Anxiety over threat of exam malpractice in school system

  • Schools/parents’ complacency, loss of values, others as major causes


˜EKSG: We’ve set up remedial colleges, unified promotion exam to tackle menace

˜WAEC: All hands must be on deck to sanitise the system




The challenge of tackling the menace of examination malpractice, an albatross, threatening the school system and the delivery of qualitative education has assumed a major concern for stakeholders. ADEWUMI ADEMIJU writes


Apart from the crises of dilapidated school structures, students sitting and learning on dust infested floors under trees and sheds, lack of furniture, poor sanitary facilities and acute shortage of qualified teachers, among others, confronting the nation’s school system with attendant high rate of out-of-school children, the nagging issue of examination malpractice has continued to raise concerns among stakeholders.

The challenge

In the 2022 May/June West African Senior School Certificate Examination (WASSCE) for School Candidates results released recently, the West African Examinations Council (WAEC) withheld the results on 365,564 candidates, representing 22.83 per cent of the over total 1.6 million candidates that sat for the examination.

The results were withheld, according to the examination body, in connection with various reported cases of examination offences, ranging mainly from malpractice to other sundry misconducts by the candidates, schools and supervisors/ examiners. Over 10 supervisors were said to have been arrested or nabbed by the Council across the federation for sharp practices in the examination.

Also, in the 2021 WASSCE for School Candidates, the results of 170,146 candidates, representing 10.9 per cent of the total candidates traced to examination malpractice were withheld in line with the examination

body’s policy to deal with cheating in its examinations. These untoward activities, New Telegraph investigations are not limited to external secondary school examinations alone.

Similarly, the authorities of the Bayero University, Kano recently expelled no fewer than 33 undergraduates of the institution for examination malpractice and other misconduct during the second semester of 2021/2022 academic session, contrary to the university’s Standing Order and Code of Conduct. Also, the management of Aminu Dabo College of Health Science and Technology (AD-COHST), Kano rusticated 12 students in January, this year; while Nasarawa State College of Education in Akwanga expelled 23 students for similar offences.

At the Moshood Abiola Polytechnic (MAPOLY), Abeokuta in Ogun State, no fewer than 90 students of the institution were expelled a few months ago for their involvement in examination malpractice.

However, the numerous forms of examination malpractice, ranging from “rogue website operations/miracle centres; sex-for-mark; increasing use of cell phones in the examination hall; copying/cheating; aiding and abetting by parents, schools and examination supervisors/invigilators; to over-reliance on expo by candidates, among others, have become the trends in the reported cases during examinations.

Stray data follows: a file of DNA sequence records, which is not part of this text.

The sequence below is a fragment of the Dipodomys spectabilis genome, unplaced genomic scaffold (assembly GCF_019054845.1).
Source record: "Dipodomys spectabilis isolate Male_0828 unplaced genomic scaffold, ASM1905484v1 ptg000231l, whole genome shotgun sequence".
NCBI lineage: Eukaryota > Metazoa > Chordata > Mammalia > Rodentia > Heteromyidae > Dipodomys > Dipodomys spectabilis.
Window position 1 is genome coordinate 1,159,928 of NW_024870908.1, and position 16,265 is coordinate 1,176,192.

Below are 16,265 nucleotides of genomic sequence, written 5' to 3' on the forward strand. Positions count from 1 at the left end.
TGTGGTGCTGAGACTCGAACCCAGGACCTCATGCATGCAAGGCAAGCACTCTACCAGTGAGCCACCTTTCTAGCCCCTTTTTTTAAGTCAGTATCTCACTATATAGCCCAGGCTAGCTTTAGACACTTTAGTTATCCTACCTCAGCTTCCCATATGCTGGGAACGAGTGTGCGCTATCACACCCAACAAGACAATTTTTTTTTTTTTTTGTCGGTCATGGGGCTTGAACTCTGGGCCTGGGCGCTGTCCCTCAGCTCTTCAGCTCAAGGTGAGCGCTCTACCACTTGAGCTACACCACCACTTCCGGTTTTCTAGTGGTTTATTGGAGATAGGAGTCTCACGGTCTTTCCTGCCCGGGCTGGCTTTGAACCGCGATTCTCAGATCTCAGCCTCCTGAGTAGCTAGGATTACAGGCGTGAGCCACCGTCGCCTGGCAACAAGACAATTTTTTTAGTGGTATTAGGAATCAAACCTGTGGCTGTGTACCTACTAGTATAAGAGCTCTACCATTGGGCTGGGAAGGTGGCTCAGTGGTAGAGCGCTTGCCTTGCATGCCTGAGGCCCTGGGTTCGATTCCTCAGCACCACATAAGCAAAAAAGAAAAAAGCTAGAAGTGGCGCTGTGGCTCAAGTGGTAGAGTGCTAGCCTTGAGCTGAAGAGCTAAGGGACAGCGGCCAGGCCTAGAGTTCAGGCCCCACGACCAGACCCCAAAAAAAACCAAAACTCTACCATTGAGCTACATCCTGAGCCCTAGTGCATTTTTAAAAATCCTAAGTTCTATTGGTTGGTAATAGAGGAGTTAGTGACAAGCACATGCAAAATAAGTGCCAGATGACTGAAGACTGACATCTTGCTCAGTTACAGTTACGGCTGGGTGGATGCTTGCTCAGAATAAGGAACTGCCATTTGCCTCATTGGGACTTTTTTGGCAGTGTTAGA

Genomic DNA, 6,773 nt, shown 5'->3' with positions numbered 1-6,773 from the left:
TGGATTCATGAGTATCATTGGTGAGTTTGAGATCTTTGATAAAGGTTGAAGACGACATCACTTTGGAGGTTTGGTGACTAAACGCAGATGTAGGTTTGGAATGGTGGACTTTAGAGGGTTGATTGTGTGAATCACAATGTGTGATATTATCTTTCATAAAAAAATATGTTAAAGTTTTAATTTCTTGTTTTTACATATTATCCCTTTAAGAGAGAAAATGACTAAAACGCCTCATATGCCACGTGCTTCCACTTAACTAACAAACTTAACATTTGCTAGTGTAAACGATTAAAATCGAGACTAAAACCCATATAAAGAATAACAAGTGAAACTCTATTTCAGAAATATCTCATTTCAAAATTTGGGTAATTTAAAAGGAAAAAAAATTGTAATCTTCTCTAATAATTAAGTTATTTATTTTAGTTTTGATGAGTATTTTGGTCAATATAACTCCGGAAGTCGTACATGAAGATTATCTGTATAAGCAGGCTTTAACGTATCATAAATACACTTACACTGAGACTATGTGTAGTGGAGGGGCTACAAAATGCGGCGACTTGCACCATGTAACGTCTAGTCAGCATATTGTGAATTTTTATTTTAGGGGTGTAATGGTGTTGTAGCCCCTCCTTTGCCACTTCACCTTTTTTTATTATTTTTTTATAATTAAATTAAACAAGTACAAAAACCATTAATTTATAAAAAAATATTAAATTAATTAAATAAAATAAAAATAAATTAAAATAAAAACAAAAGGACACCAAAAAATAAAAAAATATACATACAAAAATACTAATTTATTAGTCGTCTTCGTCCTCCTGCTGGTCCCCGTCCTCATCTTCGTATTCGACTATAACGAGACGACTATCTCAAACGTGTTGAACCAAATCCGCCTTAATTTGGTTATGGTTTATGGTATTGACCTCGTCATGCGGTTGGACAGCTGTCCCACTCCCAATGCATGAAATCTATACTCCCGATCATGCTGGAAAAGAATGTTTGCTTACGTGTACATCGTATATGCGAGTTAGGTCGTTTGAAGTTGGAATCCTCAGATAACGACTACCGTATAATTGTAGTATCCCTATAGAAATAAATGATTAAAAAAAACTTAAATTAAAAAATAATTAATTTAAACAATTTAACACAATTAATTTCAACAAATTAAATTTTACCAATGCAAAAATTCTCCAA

Meanwhile, education pundits and stakeholders lament the unabated spate of the menace in the school system, have attributed this to complacency on the part of some parents, teachers and schools, preference on certificate qualification by employers of labour, even as they also blamed it on absence of good parental upbringing, loss of societal values and norms for excellence and integrity, laziness on the part of students, peer pressure, lack of study materials, low self-esteem, poor quality teaching and inadequate study materials.


Measures to combat menace

For instance, despite various strategies and sanctions put in place by the Joint Admissions and Matriculation Board (JAMB) and others, including WAEC, NECO, universities and schools to forestall examination malpractice in its examinations, cases of malpractice involving the candidates and students who are bent on manipulating their marks, are still thriving in the school system.


Faced with this development, the fight against examination malpractice and other forms of misconduct have been deepened with several measures put in place to curb the menace.


For instance, WAEC, which has continually frowned over examination malpractice due to poor preparation of candidates for examinations, has vowed to continue to sanction the use of cell phones in the examination halls in spite of the existing ban, use of miracle centres/rogue website operators, and all cases of examination malpractice in its examinations.

Part of the sanctions by the WAEC is the outright cancellation of results of candidates proved to be culpable in involving the evil act. To give its examinations and results integrity, WAEC, however, said that schools, supervisors, teachers and candidates perpetrating this evil are not helping the education system, as “it is the child whose future is being destroyed.”